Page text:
Ohio State alumnus LaMonte Coleman guides Marion Blue Racers

The NFL lockout is in full swing, but Ohio State alumnus LaMonte Coleman is working to keep football on the field in Marion, Ohio. Coleman played running back at Division II Slippery Rock University in Slippery Rock, Pa., from 1992–94, but left college to pursue a professional career with the Pittsburgh Steelers and several Arena Football League teams. After retiring from professional football in 2005, Coleman assumed the roles of CEO and general manager of the Continental Indoor Football League’s Marion Blue Racers­ — but not before he came to OSU to finish his undergraduate education. Coleman credits his managerial career to the bachelor’s degree in sports leadership and sports humanities he received from OSU. “My degree got me into it,” he said. “It gave me the opportunity to understand sports management as a whole, including contract law, exercise science; it all mixes into one.” Rodney Swanigan, coach for the defunct Marion Mayhem of CIFL, tried to talk Coleman into coaching. “I said no,” Coleman said, “but he needed somebody with experience to help develop some of these young athletes.” Shortly after Coleman accepted a position on Swanigan’s staff, the Mayhem folded. Coleman’s chance to put his degree to work, and continue a tradition of football in Marion, proved valuable. “I got to see how the business was run,” he said. “I started thinking about ownership, and the rest is history.” Coleman then created a company called Run 42 Sports Group. He owns the Blue Racers and the Columbus Bills, a flag football team. Former Bowling Green quarterback Josh Harris came out of retirement to play for the Blue Racers. Harris, who spent time in the NFL, Canadian Football League and Arena Football League, said Coleman is pointing the team in the right direction. “We have a great group of guys that we are playing with and a great group of administrators,” Harris said. “(LaMonte) is a smart guy. He is a visionary.” First-year coach Ryan Terry, who played college football at Miami (Ohio), agreed with Harris. “It’s been a blast,” Terry said. “(LaMonte) has shown great guidance. I have learned a lot of things as far as business savvy.” The Blue Racers are 8-1 with one game remaining in the regular season, and soon will prepare for the playoffs, which begin Monday. Coleman said he is confident he has the right people in place and that the Blue Racers should stay in Marion for a while. “We are all using our experiences to be leaders in our separate positions,” he said. “It is definitely a treat for me.” read more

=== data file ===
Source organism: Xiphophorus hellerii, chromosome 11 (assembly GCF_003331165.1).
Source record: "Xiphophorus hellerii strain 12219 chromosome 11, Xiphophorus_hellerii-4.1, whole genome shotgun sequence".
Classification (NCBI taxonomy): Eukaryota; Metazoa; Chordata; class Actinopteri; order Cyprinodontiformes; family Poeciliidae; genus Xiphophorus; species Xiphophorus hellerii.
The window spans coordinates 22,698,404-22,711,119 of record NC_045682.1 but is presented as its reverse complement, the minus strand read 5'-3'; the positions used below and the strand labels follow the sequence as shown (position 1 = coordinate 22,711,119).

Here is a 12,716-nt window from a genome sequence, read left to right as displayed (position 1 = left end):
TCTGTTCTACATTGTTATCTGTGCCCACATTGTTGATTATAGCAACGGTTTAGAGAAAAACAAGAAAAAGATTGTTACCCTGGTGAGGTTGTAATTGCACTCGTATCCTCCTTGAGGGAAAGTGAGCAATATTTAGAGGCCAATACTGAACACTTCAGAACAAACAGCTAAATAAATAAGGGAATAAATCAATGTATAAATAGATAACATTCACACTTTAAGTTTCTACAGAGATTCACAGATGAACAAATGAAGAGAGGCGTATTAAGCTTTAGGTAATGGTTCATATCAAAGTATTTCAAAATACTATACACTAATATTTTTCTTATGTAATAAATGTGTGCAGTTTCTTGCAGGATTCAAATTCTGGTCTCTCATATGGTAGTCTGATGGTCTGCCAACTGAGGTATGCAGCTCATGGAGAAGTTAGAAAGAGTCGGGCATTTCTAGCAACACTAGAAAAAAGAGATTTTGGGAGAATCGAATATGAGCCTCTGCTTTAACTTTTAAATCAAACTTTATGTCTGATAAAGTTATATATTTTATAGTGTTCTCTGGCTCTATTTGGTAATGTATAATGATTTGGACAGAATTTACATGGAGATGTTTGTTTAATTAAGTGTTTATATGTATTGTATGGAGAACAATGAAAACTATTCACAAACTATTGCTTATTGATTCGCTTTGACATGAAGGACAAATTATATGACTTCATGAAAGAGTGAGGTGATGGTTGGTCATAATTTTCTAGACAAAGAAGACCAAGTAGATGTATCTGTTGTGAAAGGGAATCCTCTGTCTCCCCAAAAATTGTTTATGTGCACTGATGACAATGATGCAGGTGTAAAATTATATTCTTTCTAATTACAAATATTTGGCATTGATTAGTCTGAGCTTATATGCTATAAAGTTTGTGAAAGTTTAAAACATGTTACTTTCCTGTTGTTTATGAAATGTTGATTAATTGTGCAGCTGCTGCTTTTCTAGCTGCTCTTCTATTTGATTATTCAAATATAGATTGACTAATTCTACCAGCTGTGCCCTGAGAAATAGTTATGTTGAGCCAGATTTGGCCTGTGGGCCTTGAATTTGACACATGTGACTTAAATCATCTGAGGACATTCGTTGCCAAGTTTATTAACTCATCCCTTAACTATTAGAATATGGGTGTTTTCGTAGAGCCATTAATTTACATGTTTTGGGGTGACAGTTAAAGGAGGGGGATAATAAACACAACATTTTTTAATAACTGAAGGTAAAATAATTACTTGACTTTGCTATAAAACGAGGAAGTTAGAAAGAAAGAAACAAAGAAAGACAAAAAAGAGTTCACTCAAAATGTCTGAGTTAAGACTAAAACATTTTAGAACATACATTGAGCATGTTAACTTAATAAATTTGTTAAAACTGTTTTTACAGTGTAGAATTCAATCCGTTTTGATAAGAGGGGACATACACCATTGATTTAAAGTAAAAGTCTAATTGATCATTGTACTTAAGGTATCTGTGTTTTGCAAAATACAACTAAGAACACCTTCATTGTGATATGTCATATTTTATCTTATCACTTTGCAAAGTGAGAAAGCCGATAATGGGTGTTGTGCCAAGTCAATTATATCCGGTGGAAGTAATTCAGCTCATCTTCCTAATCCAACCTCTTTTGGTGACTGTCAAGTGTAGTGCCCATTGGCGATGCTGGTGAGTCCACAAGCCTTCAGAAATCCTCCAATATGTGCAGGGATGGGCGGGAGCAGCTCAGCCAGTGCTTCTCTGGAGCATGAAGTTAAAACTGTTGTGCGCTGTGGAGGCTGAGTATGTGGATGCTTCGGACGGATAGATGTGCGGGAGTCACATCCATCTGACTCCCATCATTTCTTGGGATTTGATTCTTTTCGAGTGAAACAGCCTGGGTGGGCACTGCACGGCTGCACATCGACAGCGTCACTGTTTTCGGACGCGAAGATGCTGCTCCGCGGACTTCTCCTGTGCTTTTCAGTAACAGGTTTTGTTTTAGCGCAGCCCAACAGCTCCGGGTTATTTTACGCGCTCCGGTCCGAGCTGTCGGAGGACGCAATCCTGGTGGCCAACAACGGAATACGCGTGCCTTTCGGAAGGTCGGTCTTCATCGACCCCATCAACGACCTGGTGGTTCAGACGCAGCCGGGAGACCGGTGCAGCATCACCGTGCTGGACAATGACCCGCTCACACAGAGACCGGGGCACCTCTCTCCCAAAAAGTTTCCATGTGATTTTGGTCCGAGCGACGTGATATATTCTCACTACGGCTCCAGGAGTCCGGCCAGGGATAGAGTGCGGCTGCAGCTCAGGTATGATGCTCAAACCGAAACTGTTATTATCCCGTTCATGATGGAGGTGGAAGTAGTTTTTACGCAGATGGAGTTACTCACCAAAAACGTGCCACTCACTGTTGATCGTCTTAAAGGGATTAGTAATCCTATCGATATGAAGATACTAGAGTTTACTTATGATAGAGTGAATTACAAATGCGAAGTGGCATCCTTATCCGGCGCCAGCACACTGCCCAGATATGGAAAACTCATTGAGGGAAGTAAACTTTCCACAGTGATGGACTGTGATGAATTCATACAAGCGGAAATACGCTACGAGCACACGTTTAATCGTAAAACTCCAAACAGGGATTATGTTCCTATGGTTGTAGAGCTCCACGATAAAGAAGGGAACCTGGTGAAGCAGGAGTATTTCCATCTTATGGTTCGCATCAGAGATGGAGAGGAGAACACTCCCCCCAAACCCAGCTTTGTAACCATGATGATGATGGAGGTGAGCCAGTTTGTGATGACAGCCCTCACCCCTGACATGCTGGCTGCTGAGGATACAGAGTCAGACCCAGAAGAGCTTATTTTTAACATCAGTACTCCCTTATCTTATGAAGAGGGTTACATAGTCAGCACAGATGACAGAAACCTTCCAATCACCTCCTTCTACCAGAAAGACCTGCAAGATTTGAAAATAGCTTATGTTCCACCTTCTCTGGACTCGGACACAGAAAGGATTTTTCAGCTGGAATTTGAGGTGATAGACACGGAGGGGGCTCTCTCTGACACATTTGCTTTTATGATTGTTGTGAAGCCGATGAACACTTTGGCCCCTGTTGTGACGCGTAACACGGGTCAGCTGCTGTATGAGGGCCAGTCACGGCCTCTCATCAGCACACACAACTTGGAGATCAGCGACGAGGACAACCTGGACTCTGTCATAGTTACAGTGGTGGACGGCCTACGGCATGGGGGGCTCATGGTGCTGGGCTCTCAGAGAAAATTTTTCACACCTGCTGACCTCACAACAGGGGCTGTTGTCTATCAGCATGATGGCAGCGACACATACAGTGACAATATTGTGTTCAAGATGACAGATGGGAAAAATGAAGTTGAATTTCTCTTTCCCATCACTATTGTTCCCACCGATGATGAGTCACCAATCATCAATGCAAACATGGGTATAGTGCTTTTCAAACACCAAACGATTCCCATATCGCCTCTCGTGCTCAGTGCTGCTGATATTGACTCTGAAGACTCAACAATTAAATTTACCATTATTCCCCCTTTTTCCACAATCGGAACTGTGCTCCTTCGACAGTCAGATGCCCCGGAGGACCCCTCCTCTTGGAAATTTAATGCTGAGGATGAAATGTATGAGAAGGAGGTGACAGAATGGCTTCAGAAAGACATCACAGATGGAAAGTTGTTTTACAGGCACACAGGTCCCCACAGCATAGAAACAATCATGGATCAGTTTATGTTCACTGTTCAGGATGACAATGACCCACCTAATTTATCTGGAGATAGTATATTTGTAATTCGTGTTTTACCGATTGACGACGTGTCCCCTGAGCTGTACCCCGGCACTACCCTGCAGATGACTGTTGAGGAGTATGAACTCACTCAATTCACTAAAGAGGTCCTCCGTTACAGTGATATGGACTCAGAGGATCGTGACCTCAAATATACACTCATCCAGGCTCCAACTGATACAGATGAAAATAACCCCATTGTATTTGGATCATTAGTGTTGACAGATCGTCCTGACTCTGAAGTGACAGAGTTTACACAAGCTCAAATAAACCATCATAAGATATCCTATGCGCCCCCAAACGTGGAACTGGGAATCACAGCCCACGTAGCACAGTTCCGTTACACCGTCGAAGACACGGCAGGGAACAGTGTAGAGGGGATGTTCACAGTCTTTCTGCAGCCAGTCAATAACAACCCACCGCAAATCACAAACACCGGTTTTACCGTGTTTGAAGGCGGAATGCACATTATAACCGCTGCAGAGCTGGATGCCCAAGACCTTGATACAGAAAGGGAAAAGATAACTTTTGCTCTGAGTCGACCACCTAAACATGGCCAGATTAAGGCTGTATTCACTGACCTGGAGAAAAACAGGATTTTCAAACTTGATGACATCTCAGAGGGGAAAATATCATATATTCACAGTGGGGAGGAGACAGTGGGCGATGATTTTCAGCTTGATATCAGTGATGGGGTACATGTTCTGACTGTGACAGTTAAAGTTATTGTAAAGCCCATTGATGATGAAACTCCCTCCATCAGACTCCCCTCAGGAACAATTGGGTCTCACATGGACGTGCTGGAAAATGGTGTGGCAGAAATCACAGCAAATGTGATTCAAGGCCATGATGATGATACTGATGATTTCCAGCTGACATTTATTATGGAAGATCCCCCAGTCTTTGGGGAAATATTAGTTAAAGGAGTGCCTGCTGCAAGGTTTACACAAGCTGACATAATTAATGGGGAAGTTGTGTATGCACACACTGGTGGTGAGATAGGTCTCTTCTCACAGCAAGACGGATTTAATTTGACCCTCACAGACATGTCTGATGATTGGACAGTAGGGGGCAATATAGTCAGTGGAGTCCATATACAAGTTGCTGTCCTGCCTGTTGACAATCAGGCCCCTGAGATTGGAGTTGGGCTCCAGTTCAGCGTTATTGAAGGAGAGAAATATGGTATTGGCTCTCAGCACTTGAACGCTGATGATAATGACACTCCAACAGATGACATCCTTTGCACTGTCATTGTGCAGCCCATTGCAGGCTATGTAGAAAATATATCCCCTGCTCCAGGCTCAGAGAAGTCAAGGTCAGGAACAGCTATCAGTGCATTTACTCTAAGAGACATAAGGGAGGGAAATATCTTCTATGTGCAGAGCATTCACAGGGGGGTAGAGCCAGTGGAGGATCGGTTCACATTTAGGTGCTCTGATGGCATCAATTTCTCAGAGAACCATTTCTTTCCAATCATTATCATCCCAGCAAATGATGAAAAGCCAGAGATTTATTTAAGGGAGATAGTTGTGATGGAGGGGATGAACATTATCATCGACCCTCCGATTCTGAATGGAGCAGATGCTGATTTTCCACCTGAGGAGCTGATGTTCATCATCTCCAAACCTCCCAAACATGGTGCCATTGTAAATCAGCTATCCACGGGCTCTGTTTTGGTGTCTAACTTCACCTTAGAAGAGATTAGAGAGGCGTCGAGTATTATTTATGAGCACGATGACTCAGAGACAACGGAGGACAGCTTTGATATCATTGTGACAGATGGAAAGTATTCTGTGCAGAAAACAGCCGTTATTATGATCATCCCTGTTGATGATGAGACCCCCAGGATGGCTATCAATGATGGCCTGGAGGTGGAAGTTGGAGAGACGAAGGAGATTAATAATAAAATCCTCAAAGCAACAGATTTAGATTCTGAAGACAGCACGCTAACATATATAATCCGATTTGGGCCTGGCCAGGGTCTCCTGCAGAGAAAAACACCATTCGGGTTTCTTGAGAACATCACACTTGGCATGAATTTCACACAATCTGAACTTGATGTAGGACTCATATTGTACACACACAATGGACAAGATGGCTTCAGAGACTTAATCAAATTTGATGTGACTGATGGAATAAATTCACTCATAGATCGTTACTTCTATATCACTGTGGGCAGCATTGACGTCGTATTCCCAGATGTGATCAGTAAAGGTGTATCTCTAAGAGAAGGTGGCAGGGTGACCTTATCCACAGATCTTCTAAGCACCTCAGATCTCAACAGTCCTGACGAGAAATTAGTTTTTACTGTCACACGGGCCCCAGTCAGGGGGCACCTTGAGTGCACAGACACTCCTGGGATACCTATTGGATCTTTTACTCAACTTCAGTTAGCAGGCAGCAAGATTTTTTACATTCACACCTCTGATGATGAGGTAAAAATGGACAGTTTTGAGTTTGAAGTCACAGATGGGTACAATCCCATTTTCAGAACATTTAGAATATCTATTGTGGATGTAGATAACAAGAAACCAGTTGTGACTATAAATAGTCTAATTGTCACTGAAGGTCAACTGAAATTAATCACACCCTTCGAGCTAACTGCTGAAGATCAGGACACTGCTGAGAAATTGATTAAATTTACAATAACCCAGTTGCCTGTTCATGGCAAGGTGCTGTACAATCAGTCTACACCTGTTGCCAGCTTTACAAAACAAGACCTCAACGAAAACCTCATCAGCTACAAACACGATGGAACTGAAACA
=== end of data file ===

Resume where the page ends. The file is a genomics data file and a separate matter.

Ohio State football fundraising function fetches more than 20000

Ohio State football supporters gave thousands of dollars for the chance to interact with coaches and get their hands on rare memorabilia at a fundraiser for the football team. Almost 1,000 people attended the Coach Meyer Spring Kickoff event Tuesday on the indoor field of the Woody Hayes Athletic Center. Four different items were auctioned off in about 20 minutes and raised more than $20,000. Two autographed pictures of current and former OSU coaches Urban Meyer, Jim Tressel, John Cooper, and Earle Bruce were sold for $7,000 apiece. A Canadian rail trip to Windsor, Toronto, Ottawa, Montreal, and Quebec City sold for $3,500. In addition, a dinner with co-defensive coordinator Luke Fickell and defensive line coach Mike Vrabel was auctioned off for $3,000. Smaller memorabilia items were also up for sale in a silent auction. The event, which took place as a luncheon, included talks from Meyer, Bruce, Cooper, former Heisman Trophy winner Archie Griffin and OSU historian Jack Park. The entire current coaching staff and many members of the team were also in attendance. The football team has been participating in spring drills since March 28 and will conclude the spring season with the Spring Game, scheduled for April 21 at 1:30 p.m at Ohio Stadium. They open their season Sept 1 against Miami (OH) in Ohio Stadium. read more

Field Hockey ready to take on Miami OH